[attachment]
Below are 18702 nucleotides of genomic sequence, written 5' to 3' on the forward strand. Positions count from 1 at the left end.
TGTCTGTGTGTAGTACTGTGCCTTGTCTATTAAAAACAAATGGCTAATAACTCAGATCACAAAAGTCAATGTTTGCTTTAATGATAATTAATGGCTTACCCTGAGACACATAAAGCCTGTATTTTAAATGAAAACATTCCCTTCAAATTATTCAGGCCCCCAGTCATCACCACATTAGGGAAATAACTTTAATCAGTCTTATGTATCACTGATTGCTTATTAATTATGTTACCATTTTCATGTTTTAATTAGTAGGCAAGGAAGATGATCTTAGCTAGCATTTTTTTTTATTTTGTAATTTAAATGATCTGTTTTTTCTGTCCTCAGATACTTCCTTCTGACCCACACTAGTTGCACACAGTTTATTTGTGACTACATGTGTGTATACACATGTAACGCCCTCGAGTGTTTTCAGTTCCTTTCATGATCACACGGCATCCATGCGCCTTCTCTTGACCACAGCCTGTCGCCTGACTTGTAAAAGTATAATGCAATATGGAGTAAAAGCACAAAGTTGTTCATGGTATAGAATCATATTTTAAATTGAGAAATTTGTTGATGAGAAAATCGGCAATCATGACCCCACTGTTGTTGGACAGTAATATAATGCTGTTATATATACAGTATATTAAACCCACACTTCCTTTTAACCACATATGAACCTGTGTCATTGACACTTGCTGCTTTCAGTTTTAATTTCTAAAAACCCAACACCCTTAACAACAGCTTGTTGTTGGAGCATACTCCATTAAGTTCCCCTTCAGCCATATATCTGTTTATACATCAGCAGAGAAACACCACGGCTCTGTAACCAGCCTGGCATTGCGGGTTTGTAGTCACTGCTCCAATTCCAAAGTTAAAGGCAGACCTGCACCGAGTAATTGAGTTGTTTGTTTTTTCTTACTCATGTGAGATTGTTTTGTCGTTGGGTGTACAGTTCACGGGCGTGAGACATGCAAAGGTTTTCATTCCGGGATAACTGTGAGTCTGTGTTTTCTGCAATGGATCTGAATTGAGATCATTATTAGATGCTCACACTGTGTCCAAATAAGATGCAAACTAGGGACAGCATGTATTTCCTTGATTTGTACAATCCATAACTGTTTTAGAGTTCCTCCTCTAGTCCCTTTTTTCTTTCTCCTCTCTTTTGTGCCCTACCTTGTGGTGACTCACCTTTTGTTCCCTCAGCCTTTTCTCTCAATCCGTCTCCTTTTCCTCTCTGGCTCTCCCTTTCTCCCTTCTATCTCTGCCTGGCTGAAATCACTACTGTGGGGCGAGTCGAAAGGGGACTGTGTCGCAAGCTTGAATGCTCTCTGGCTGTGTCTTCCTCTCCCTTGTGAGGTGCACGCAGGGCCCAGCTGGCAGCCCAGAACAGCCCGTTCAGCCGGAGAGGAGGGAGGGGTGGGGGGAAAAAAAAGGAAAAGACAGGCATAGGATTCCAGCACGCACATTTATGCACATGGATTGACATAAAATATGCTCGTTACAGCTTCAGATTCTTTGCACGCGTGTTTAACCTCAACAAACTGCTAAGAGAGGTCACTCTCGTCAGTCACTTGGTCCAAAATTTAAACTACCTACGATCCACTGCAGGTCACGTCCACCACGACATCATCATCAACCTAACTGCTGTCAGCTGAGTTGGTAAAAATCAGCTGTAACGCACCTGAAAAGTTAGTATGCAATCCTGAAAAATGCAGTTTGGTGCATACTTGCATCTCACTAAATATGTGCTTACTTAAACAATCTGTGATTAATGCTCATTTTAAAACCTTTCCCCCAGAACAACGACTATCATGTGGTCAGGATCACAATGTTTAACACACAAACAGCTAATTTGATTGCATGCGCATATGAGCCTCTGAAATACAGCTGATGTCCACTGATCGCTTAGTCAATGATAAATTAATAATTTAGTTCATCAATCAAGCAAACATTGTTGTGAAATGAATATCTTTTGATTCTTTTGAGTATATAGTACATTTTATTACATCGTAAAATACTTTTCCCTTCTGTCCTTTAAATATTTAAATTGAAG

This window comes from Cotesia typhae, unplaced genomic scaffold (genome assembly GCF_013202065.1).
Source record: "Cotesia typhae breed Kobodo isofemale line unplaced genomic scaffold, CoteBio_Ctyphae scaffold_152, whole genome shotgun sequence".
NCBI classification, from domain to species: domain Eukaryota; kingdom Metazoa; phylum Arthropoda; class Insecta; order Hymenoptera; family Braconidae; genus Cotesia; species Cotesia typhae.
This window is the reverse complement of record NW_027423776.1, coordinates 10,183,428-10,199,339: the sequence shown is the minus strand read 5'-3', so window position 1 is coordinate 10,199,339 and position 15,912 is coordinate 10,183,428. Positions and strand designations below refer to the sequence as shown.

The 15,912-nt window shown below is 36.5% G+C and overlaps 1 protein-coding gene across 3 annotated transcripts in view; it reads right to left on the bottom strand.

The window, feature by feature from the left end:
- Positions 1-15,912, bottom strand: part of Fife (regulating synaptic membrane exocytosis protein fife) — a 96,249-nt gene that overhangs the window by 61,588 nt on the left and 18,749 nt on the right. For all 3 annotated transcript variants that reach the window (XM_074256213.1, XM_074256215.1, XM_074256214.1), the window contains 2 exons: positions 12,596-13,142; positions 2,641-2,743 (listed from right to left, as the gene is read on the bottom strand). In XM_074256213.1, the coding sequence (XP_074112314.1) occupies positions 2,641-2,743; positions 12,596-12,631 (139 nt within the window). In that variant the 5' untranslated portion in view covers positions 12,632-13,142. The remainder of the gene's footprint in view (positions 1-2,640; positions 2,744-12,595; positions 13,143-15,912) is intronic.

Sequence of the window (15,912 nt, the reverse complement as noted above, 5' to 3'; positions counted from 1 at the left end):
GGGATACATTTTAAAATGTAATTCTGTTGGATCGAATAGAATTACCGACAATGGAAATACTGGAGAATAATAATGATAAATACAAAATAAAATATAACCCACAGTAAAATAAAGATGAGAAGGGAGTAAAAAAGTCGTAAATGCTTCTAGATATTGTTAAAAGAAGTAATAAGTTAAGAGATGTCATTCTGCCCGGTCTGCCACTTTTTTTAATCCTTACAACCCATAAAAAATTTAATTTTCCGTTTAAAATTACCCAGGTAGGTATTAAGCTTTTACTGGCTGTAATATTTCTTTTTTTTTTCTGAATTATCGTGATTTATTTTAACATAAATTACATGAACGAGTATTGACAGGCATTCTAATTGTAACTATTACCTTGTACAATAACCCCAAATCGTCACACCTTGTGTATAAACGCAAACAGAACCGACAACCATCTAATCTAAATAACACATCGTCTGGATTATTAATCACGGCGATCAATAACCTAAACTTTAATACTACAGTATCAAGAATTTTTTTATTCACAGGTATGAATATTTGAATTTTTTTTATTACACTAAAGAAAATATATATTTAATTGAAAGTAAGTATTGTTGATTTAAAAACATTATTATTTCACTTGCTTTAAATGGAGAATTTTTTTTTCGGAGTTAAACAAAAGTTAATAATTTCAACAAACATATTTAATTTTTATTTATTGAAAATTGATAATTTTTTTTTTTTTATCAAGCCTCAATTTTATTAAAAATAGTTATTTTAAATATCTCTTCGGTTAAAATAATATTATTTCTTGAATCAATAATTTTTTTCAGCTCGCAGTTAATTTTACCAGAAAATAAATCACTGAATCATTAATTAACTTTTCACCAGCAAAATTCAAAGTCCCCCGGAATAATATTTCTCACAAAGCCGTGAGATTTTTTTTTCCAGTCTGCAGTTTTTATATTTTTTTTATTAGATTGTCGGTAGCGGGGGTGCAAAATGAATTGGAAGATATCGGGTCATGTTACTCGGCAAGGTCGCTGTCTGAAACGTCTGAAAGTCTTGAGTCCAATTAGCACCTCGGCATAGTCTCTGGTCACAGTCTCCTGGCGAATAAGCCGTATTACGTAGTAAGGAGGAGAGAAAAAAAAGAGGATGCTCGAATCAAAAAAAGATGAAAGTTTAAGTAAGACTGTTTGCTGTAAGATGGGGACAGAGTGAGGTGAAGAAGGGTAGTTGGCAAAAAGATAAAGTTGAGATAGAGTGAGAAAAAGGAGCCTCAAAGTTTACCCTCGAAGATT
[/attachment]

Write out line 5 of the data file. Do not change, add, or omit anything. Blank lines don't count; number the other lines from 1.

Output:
NCBI classification, from domain to species: domain Eukaryota; kingdom Metazoa; phylum Arthropoda; class Insecta; order Hymenoptera; family Braconidae; genus Cotesia; species Cotesia typhae.